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Is it possible to run a task sequence within another task sequence RRS feed

  • Question

  • Hi all,

    Quite new to MDT, but already I'm seen a need to re-create task steps in multiple places. Is there a way to run a predefined task sequence within a task sequence?

    Chris


    Chris

    Tuesday, August 11, 2015 9:55 AM

All replies

  • You could put the actions you want to be repeatable within groups and then set a condition on those groups to a variable. Then you could apply a value to that variable in whatever way you chose. MDT Wizard pane, based on machine name etc, whatever suits.

    To give an example that may be easier to follow if you're new to MDT, open up a default task sequence and click on the "State Capture" group and then click the options tab, and you will see that it only runs if the variable named PASE is equal to STATECAPTURE.

    I'm suggesting you do something similar but with your own groups and variables.

    Perhaps STAGE = 1, STAGE = 2 etc. Then when you re-run the sequence multiple times each group of actions will only run if stage is set to the value that you want. If that sounds OK then give some thought as to what would work best for you by way of assigning values to the STAGE variable and if you have any questions on the specifics then ask.

    Cheers

    Andrew

    Tuesday, August 11, 2015 10:21 AM
  • I should also add that the simple answer to your specific question regarding running a sequence within a sequence is "nope", sorry!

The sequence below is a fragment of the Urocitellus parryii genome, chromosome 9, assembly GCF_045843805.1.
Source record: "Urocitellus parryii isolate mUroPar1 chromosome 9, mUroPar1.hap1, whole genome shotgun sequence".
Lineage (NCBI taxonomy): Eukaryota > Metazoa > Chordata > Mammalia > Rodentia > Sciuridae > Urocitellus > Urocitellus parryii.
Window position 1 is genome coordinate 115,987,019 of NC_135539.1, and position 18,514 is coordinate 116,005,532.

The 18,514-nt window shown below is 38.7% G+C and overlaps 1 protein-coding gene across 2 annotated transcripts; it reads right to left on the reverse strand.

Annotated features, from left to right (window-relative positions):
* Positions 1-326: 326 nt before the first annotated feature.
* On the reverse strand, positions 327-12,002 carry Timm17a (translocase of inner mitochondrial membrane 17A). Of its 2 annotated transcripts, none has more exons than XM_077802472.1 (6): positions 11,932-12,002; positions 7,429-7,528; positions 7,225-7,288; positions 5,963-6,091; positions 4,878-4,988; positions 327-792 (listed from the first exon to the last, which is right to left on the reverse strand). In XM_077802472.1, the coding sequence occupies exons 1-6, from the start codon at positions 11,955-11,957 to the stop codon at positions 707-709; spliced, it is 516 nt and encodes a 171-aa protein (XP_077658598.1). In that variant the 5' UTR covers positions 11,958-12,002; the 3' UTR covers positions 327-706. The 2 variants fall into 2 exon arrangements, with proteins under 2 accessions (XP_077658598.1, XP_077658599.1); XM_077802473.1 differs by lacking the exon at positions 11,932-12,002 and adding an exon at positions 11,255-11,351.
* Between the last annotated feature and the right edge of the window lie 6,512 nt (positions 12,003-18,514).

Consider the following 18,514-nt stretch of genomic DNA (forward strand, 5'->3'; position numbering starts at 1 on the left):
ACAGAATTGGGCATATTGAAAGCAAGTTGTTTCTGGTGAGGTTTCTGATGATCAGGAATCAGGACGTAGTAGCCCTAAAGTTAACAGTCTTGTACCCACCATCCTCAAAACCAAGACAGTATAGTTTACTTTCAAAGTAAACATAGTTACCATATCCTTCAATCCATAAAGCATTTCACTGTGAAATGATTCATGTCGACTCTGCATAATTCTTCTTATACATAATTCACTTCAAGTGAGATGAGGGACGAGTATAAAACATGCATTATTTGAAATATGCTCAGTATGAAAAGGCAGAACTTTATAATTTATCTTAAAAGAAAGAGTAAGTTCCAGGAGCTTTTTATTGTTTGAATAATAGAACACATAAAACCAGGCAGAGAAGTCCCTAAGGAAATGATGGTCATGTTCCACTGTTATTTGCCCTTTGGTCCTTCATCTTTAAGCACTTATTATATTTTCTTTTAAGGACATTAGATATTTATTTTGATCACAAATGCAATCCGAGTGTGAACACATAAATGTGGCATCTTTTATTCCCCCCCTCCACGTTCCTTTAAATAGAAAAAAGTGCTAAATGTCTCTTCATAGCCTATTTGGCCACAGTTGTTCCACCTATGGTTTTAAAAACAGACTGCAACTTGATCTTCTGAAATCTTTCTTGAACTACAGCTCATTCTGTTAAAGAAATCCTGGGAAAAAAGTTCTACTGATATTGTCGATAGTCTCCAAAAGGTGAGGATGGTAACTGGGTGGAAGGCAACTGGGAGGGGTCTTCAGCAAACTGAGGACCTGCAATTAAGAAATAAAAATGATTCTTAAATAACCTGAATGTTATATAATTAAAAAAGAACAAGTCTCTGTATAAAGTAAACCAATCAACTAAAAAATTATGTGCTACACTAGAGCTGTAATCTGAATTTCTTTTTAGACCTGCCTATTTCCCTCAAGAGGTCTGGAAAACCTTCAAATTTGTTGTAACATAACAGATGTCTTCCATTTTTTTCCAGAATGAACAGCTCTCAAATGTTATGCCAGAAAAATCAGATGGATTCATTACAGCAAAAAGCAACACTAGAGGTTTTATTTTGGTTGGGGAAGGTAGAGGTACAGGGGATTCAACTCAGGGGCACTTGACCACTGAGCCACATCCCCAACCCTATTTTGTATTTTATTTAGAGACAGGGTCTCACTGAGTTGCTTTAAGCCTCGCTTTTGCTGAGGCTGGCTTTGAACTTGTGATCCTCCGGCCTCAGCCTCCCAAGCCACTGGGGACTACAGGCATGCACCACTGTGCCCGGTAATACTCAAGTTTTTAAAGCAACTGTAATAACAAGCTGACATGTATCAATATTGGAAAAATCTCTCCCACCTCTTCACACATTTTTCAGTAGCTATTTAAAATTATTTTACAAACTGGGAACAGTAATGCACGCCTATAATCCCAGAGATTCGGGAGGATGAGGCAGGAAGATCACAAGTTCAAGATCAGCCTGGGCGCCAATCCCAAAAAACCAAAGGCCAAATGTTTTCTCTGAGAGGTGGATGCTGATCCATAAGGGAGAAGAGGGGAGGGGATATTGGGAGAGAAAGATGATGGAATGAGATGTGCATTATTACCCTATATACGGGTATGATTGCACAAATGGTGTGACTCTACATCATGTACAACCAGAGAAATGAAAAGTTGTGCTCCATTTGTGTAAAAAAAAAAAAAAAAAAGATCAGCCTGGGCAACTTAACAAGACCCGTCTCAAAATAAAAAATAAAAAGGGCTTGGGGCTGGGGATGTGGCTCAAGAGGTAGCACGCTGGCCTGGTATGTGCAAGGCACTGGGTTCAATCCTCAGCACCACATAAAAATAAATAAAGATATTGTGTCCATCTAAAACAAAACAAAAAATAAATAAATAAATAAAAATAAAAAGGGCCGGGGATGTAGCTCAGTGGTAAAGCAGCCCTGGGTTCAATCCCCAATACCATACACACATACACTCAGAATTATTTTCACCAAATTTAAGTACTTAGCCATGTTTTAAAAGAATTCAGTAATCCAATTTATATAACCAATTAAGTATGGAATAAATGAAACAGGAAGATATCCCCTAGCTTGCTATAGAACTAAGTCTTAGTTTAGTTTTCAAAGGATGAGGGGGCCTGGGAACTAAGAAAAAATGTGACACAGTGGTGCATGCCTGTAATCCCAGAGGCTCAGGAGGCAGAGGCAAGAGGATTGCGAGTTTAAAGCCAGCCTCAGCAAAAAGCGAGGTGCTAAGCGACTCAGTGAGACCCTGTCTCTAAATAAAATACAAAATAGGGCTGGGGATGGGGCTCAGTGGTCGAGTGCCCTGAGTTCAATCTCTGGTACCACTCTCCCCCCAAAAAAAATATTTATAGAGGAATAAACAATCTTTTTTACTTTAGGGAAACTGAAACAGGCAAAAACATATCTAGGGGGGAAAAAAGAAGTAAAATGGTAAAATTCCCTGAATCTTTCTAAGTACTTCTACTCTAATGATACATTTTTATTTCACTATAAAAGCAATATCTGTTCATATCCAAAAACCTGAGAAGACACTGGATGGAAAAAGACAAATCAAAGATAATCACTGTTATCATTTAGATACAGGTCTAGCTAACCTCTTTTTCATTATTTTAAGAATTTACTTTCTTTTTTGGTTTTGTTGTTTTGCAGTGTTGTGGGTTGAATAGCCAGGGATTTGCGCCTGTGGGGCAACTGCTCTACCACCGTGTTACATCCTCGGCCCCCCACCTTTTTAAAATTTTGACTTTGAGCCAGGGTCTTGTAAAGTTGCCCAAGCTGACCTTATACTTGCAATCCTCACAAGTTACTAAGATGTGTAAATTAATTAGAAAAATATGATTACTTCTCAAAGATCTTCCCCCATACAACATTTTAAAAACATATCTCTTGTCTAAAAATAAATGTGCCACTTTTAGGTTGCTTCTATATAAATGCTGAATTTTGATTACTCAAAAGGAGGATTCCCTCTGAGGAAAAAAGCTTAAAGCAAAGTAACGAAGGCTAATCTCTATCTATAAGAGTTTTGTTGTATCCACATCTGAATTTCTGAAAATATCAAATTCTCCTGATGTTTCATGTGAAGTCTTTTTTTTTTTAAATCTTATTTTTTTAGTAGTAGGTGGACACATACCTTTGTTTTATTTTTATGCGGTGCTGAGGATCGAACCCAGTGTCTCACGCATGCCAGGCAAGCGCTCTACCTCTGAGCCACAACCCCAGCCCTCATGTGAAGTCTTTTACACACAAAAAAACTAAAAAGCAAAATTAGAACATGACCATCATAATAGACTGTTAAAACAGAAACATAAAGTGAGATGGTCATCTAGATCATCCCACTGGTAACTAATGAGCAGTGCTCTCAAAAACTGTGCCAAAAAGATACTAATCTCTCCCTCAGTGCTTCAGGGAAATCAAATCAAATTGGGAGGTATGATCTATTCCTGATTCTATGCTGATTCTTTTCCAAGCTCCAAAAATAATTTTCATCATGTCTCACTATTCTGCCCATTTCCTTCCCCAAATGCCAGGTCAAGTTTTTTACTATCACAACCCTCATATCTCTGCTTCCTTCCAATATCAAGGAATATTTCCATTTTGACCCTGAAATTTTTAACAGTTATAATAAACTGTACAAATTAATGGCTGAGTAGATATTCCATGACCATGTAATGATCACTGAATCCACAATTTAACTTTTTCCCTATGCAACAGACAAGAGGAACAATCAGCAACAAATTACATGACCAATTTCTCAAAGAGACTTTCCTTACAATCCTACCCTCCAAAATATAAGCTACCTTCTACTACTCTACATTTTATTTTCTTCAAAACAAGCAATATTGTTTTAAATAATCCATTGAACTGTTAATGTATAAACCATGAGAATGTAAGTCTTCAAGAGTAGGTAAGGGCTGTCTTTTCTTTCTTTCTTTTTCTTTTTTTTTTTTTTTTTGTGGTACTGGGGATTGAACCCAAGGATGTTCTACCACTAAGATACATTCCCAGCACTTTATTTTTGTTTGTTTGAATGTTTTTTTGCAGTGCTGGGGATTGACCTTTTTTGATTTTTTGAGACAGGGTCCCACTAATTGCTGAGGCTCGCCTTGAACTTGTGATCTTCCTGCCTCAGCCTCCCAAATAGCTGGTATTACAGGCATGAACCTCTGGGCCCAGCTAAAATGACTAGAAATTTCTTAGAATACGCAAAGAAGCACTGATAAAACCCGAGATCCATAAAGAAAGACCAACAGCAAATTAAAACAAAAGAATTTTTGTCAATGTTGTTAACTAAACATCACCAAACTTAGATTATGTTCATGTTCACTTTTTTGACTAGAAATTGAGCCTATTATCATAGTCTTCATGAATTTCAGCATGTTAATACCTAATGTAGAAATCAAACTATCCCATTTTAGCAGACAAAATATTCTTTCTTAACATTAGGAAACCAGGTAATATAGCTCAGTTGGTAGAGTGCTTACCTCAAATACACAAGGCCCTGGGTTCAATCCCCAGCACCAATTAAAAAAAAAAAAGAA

Tuesday, August 11, 2015 10:52 AM
  • Thanks for the actual answer, and a potential workaround. I will give this a go, but this screams of a feature request....

    I love the idea of Applciation Bundles, and even Bundels of Bundels, which seems to work really well. It would also seem to be Appropriate for Tasks.


    Chris

    Tuesday, August 11, 2015 11:51 AM
  • There's no reason why an application bundle needs to install an application. Remember that the crux of it is that it runs a command line, MDT won't care what that command line is. If it's msiexec /i app.msi /qb or if it's a netsh command they can all be run from applications/application bundles if that's the answer to your solution.
    Tuesday, August 11, 2015 12:24 PM
  • Hi all,

    Quite new to MDT, but already I'm seen a need to re-create task steps in multiple places. Is there a way to run a predefined task sequence within a task sequence?